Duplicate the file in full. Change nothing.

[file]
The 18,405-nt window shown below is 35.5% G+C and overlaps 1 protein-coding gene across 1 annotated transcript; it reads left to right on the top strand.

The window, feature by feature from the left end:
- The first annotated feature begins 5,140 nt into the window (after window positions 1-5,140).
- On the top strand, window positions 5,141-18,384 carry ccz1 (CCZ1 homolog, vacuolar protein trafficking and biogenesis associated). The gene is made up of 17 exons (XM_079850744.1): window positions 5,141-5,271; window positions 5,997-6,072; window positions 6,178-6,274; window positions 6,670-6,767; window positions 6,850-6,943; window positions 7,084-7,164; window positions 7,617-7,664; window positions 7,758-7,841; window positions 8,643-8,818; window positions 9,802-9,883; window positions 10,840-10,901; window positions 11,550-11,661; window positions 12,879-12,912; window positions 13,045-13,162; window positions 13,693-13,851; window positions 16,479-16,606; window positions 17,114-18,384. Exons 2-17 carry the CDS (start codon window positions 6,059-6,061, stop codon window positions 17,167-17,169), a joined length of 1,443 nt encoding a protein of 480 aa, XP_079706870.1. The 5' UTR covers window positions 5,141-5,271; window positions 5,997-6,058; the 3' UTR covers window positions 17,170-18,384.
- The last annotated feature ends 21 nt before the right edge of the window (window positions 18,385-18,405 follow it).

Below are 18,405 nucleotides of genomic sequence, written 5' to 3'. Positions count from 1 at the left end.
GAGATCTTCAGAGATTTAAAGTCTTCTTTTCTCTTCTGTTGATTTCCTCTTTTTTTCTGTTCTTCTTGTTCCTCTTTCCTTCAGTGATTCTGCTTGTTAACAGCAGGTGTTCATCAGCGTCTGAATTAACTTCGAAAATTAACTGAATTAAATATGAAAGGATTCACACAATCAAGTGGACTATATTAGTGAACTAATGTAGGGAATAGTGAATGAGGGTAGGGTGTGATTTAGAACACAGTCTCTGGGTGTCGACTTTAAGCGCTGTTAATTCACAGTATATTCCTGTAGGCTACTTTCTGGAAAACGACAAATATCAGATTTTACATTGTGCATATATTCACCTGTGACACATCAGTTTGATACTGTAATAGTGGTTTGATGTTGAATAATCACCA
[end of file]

The 18,405-nt window shown below is 35.5% G+C and overlaps 1 protein-coding gene across 1 annotated transcript; it reads left to right on the top strand.

The window, feature by feature from the left end:
- The first annotated feature begins 5,140 nt into the window (after window positions 1-5,140).
- On the top strand, window positions 5,141-18,384 carry ccz1 (CCZ1 homolog, vacuolar protein trafficking and biogenesis associated). The gene is made up of 17 exons (XM_079850744.1): window positions 5,141-5,271; window positions 5,997-6,072; window positions 6,178-6,274; window positions 6,670-6,767; window positions 6,850-6,943; window positions 7,084-7,164; window positions 7,617-7,664; window positions 7,758-7,841; window positions 8,643-8,818; window positions 9,802-9,883; window positions 10,840-10,901; window positions 11,550-11,661; window positions 12,879-12,912; window positions 13,045-13,162; window positions 13,693-13,851; window positions 16,479-16,606; window positions 17,114-18,384. Exons 2-17 carry the CDS (start codon window positions 6,059-6,061, stop codon window positions 17,167-17,169), a joined length of 1,443 nt encoding a protein of 480 aa, XP_079706870.1. The 5' UTR covers window positions 5,141-5,271; window positions 5,997-6,058; the 3' UTR covers window positions 17,170-18,384.
- The last annotated feature ends 21 nt before the right edge of the window (window positions 18,385-18,405 follow it).

Below are 18,405 nucleotides of genomic sequence, written 5' to 3'. Positions count from 1 at the left end.
GAGATCTTCAGAGATTTAAAGTCTTCTTTTCTCTTCTGTTGATTTCCTCTTTTTTTCTGTTCTTCTTGTTCCTCTTTCCTTCAGTGATTCTGCTTGTTAACAGCAGGTGTTCATCAGCGTCTGAATTAACTTCGAAAATTAACTGAATTAAATATGAAAGGATTCACACAATCAAGTGGACTATATTAGTGAACTAATGTAGGGAATAGTGAATGAGGGTAGGGTGTGATTTAGAACACAGTCTCTGGGTGTCGACTTTAAGCGCTGTTAATTCACAGTATATTCCTGTAGGCTACTTTCTGGAAAACGACAAATATCAGATTTTACATTGTGCATATATTCACCTGTGACACATCAGTTTGATACTGTAATAGTGGTTTGATGTTGAATAATCACCA